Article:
While many of us consider ourselves to be film connoisseurs and dedicate our free time to the cinema, only a few had an opportunity to lift the veil of the film industry and get behind the scenes of this – at first glance – romantic work. Film producer Lineta Mišeikytė and head of Kaunas Film Office Aurelijus Silkinis tell us about the process of making a film that makes you fall in love with cinema once again.
When rushing to work, many Kaunas residents don’t raise their eyes to look at the buildings on the central streets of Kaunas, but filmmakers from all over the world admire the greenness of the city and our interwar period architecture. Cinema lovers might have seen the latter in, perhaps, the most famous mini-series filmed in Lithuania Chernobyl (2019). Watching the Moscow scenes, sharp-sighted viewers could recognize the exceptional art deco building located at Vytauto Ave. 58, as well as the former 8th building of Kaunas University of Technology.
Kaunas constantly plays various roles in feature, documentary, television, and short films. According to Aurelijus Silkinis, the head of the Kaunas Film Office, Kaunas, or more precisely its buildings have repeatedly reincarnated into Moscow and Germany; they also became sceneries of Israel, Sweden, Finland, the UK, sunny Spain and Italy, and even Japan. M. K. Čiurlionis National Museum of Art, for example, was turned into the halls of Tokyo Trial (2016). Let’s not forget the abundance of Lithuanian-made films in Kaunas – from the first full-length Lithuanian comedy Annie and Johnny (1931) to the recent ones Emilija (2017), Ashes in the Snow (2018) and Nova Lituania (2019).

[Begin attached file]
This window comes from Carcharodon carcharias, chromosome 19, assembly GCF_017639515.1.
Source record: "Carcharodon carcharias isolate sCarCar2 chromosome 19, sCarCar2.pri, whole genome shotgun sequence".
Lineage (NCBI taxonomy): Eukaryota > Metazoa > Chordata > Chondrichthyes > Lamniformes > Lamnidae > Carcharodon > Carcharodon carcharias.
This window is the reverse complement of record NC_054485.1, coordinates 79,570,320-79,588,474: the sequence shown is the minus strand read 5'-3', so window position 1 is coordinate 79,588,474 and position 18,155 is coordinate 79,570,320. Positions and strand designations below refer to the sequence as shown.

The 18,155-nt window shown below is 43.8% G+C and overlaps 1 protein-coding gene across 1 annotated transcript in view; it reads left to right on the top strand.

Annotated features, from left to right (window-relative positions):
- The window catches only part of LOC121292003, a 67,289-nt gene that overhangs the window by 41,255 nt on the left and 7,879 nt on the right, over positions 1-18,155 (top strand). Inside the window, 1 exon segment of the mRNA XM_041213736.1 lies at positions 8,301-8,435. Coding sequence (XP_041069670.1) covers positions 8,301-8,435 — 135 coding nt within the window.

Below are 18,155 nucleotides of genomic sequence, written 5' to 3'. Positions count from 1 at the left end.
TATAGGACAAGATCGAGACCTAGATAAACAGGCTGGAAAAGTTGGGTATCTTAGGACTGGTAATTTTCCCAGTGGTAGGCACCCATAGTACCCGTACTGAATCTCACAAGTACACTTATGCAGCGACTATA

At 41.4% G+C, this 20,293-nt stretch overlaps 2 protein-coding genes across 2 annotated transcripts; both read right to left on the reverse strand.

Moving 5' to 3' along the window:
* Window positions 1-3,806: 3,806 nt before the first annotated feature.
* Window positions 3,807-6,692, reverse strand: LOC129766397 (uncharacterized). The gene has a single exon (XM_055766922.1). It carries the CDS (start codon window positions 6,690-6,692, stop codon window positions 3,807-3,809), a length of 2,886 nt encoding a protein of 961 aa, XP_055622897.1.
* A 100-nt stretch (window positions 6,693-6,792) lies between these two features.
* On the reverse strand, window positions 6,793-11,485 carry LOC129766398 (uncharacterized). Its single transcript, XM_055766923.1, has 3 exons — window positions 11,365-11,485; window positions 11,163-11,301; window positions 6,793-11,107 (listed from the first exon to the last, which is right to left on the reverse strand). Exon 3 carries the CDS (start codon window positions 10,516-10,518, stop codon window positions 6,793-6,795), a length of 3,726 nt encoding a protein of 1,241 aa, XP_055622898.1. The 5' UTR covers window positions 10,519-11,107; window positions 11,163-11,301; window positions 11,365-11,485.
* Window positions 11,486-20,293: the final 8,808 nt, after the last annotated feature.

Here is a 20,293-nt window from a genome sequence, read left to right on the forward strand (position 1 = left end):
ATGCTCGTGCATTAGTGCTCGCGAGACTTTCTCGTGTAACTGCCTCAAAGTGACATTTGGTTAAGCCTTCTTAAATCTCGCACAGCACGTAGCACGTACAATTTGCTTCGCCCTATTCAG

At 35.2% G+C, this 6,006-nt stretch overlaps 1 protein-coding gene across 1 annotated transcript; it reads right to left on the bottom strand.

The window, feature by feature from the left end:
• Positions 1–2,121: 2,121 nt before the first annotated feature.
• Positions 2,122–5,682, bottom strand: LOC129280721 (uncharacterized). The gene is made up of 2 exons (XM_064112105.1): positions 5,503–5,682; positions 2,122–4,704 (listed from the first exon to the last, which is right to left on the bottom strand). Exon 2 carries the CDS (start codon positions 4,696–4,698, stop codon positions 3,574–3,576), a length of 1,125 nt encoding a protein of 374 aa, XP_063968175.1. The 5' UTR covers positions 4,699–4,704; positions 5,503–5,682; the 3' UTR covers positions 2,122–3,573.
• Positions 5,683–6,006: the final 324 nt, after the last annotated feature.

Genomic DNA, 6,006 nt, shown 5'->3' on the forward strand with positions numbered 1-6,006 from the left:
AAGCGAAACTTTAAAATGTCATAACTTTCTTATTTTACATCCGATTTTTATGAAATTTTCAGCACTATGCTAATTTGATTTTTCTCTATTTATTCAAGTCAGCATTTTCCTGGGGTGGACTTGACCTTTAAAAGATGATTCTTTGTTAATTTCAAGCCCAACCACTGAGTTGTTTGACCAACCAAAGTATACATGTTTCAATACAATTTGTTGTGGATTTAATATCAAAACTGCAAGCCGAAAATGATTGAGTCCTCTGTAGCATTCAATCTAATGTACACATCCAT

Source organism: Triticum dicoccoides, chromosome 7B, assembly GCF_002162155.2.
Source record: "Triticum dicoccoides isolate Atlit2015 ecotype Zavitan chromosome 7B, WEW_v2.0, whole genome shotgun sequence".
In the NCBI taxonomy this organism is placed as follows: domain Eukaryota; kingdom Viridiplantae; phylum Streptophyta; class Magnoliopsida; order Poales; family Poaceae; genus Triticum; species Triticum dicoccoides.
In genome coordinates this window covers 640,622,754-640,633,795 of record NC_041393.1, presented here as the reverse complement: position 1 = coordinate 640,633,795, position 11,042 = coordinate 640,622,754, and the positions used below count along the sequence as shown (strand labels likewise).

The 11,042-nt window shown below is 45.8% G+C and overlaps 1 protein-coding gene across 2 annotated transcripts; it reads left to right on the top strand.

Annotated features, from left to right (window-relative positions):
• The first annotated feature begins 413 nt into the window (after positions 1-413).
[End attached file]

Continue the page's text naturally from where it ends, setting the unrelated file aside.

Even with strict restrictions imposed on filmmakers due to coronavirus, the cameras do not stop rolling. Currently, the filming of a documentary film about the Lithuanian Constituent Assembly is underway in Kaunas.
Fascinated by landscape and architecture
Lineta Mišeikytė, one of the most prominent Lithuanian film producers, the founder of Baltic Film Services, who helped foreign and Lithuanian filmmakers create more than thirty TV shows and films, helps us better understand the phenomenon of Lithuania’s attractiveness to filmmakers. “It is impossible to film mountains or oceans in Lithuania because we don’t have them, but if our architecture and landscape are suitable for telling a story, then Lithuania will definitely be chosen for filming. The main reason for this is that we are known as a country where projects are implemented professionally and with good quality,” the producer of Chernobyl reveals. She says she even receives questions from her Polish colleagues, who ask, “What do you do that you manage to attract the best projects and creators?” She has also noticed more than once that there is a good rumour floating among the cinema people about the wide possibilities of filmmaking in Lithuania.